The Pakistan parliament on Thursday approved a new law to curb the killing of women by relatives on the pretext of saving saving family honour, a practice on the rise recently.
More than 1,000 women were killed in Pakistan in 2015 by their fathers, brothers and sons in the name of so-called honour, according to the Human Rights Commission of Pakistan.
The killers in most cases go unpunished because of a controversial Islamic clause in laws that allows a victim's relatives to pardon the perpetrator, rights body Amnesty International said.
The new legislation has only partially done away with the clause by proposing the murderer would still have to face a life term in case of the death penalty and pardon by the relatives.
Prime Minister Nawaz Sharif promised to enact strict laws to curb "honour killing" after a movie by a Pakistani director on the subject won an Oscar for the category of short documentary.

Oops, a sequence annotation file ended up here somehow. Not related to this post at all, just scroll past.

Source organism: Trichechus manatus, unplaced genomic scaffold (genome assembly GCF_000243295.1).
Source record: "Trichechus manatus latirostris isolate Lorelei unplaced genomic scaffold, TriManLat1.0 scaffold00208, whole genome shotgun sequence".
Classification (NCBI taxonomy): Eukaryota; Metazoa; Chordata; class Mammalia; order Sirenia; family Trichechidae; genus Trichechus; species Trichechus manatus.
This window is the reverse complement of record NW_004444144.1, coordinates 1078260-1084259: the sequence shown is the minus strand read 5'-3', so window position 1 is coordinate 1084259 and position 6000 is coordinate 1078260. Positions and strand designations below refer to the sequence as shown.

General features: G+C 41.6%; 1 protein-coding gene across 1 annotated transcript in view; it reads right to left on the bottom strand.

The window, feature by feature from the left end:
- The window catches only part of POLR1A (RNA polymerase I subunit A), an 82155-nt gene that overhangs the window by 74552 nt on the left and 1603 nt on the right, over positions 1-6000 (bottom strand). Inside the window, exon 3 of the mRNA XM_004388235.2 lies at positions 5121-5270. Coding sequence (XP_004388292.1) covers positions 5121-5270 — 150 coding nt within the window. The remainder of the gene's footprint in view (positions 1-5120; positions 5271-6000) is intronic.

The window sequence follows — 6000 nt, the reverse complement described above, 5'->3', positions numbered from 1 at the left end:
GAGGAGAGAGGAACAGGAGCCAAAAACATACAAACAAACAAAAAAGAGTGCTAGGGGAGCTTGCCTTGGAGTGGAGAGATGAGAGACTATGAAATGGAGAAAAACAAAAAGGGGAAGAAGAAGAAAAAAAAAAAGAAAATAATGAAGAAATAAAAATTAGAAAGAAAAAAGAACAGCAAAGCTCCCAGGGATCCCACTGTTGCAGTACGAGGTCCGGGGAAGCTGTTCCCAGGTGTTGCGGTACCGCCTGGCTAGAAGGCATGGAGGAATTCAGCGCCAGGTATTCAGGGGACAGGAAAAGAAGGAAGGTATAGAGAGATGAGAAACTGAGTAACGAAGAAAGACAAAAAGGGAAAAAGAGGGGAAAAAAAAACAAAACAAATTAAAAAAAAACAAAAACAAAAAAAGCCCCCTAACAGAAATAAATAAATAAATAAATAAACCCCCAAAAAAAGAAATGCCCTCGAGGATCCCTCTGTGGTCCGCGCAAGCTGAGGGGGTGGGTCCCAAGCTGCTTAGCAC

The debate in Pakistan on the practice intensified after the killing of social media star Qandeel Baloch by her brother in July this year.
Senator Farhatullah Babar, an opposition lawmaker who moved the bill, hoped that stricter punishments would act as deterrence against the barbaric practice.
"Hopefully it will achieve the purpose for which we have enacted it," Babar said before the parliament approved it.
Law Minister Zahid Hamid said the law would go a long way towards female emancipation in Pakistan.
The parliament also approved another law, raising the punishment for the crime of rape to 25 years.
The death penalty will be the punishment in the case of rape of minors and physically challenged people, the new law said.
The draft legislation also proposed considering DNA as evidence in rape cases, something that has not been happening in Pakistan so far due to opposition from hardline Islamist groups.